The signs are all around. Many places in the world show degradation of the air, water, and soil. Species becoming extinct as natural habitats are being destroyed. The emissions of greenhouse gases that can alter the planet's climate are unacceptable. All the environmental issues put together amount to a very serious threat to human welfare. Yet at the same time, all accepted measures of well-being show that, on average, quality of life is improving around the globe. How does an environmentalist call society into action under such conditions?
A team of researchers examine this issue of the "environmentalist's paradox" in the latest issue of the journal, BioScience. They confirm that improvements in overall well-being are real, despite overwhelming evidence of ecosystem decline. The aggregate complacency that is occurring can be attributed to three main culprits.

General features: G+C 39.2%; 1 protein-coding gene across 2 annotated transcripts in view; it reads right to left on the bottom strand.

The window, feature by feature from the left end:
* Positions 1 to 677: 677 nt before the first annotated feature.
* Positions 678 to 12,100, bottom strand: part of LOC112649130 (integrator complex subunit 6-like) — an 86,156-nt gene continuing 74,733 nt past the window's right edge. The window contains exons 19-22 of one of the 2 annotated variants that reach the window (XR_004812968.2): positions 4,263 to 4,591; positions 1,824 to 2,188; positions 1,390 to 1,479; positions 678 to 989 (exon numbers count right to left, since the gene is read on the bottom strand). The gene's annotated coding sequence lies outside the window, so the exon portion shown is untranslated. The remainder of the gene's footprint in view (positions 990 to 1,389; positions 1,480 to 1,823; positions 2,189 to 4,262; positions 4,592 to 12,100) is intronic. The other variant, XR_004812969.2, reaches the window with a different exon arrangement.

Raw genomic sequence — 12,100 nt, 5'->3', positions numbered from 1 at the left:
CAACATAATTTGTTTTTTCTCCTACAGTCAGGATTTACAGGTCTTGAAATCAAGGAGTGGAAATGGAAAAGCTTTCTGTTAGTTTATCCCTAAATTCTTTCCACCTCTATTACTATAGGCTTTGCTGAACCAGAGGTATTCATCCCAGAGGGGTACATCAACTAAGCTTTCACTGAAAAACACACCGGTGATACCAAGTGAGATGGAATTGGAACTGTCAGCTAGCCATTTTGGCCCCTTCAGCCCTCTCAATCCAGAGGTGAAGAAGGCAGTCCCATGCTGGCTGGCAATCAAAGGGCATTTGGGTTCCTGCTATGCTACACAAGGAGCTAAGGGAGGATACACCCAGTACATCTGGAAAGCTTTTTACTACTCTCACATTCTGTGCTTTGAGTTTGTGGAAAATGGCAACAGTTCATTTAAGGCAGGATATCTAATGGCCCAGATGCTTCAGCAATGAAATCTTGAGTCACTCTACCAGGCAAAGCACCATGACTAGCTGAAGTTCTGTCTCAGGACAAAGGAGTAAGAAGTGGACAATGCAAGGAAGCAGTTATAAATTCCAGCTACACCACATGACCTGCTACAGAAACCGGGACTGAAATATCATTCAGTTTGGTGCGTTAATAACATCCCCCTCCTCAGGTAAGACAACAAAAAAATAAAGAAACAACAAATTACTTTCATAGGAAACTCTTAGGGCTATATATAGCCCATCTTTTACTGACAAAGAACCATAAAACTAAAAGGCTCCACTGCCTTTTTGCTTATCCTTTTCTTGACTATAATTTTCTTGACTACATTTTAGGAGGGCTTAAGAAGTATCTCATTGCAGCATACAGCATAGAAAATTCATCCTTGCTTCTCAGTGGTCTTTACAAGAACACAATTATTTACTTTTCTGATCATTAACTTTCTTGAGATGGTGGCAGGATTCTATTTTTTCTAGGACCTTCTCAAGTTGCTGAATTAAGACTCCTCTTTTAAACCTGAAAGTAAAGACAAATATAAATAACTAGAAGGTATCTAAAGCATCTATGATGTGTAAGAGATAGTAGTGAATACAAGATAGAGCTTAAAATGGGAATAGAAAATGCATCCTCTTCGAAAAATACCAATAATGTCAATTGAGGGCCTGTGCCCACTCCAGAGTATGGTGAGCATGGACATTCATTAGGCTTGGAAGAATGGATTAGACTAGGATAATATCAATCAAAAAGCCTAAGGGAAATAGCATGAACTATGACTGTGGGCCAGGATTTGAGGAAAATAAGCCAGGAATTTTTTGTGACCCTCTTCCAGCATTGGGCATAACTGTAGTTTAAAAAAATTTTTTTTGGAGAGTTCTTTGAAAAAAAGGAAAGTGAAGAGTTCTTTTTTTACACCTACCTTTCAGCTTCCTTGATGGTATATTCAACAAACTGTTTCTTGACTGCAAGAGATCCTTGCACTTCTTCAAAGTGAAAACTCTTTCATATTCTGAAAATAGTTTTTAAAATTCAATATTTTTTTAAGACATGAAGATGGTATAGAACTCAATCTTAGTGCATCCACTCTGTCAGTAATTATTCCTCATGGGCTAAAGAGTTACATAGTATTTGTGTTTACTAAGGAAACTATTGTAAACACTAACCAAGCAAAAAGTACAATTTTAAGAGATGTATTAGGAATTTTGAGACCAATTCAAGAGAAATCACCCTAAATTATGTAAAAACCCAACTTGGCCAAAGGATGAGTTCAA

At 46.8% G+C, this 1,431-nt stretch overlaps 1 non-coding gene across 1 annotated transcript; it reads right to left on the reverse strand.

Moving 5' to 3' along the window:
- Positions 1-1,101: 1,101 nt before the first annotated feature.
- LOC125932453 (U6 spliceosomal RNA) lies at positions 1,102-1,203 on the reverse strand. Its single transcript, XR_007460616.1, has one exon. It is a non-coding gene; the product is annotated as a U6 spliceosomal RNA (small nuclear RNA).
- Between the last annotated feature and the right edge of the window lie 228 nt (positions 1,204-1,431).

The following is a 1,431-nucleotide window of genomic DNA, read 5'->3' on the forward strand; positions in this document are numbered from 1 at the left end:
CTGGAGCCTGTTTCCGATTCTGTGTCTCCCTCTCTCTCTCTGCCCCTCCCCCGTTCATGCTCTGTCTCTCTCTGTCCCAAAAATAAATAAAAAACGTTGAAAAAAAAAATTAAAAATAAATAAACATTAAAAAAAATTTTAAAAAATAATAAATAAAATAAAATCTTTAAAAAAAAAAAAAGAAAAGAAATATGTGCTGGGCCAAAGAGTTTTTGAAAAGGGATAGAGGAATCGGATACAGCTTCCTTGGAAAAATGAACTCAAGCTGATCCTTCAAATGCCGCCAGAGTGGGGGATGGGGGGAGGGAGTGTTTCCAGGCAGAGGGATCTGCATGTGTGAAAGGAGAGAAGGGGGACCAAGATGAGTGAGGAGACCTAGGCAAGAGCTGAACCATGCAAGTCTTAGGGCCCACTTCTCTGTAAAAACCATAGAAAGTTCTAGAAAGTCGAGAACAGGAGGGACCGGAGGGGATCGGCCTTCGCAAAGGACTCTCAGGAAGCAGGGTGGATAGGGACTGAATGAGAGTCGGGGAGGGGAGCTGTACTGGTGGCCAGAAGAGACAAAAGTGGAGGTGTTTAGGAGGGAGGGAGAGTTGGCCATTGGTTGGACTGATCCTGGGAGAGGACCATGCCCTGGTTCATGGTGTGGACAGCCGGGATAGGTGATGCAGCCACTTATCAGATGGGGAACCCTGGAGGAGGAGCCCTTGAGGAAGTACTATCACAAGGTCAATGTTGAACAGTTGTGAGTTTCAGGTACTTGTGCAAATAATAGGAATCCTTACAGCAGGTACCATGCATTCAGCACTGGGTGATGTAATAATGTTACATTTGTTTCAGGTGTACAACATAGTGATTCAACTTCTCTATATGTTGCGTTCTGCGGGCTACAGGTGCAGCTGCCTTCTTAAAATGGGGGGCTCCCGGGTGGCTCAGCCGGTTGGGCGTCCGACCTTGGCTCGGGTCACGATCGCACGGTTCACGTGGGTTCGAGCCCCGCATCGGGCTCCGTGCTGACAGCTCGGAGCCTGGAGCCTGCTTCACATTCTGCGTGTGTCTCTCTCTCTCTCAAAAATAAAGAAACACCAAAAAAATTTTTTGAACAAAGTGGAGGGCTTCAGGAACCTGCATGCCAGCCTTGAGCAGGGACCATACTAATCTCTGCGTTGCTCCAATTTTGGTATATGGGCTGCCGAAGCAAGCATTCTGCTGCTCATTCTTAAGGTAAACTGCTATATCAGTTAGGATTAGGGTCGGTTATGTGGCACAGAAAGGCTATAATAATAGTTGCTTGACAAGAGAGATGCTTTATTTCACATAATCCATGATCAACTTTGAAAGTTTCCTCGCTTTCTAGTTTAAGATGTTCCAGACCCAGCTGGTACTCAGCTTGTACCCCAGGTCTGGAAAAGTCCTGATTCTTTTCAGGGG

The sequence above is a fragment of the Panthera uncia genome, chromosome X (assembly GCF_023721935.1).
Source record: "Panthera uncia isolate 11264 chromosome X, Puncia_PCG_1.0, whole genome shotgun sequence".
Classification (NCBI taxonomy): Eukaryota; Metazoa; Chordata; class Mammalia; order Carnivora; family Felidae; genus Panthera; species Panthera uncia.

- Increases in food production
- Technological innovations that decouple people from ecosystems
- Time lags before well-being is affected
The team of authors, led by Ciara Raudsepp-Hearne, agrees with the influential Millennium Ecosystem Assessment, which rates the capacity for ecosystem services for human purposes as low. They also agree with the Human Development Index (measures income, life-expectancy, and literacy), which shows significant improvements in the last forty years.
Unfortunately, the authors find little reassurance for a continued rise in aggregate well-being in the coming years. The observed effects to the environment threaten new gains in agricultural production. These threats can come in the form of wild temperature swings as well as an increased prevalence of floods and droughts. Technological advances can provide only a limited buffer in this regard. There is mixed evidence that society will be able to successfully adapt to further environmental degradation.
The team argues against complacency by pointing out what they call "ecosystem brittleness." They urge a greater understanding by researchers and decision makers, of the actual benefits of healthy ecosystems to human welfare. In the end, understanding this environmentalist's paradox is crucial to guiding future management of nature's services.
By. David Gabel
Source: Environmental News Network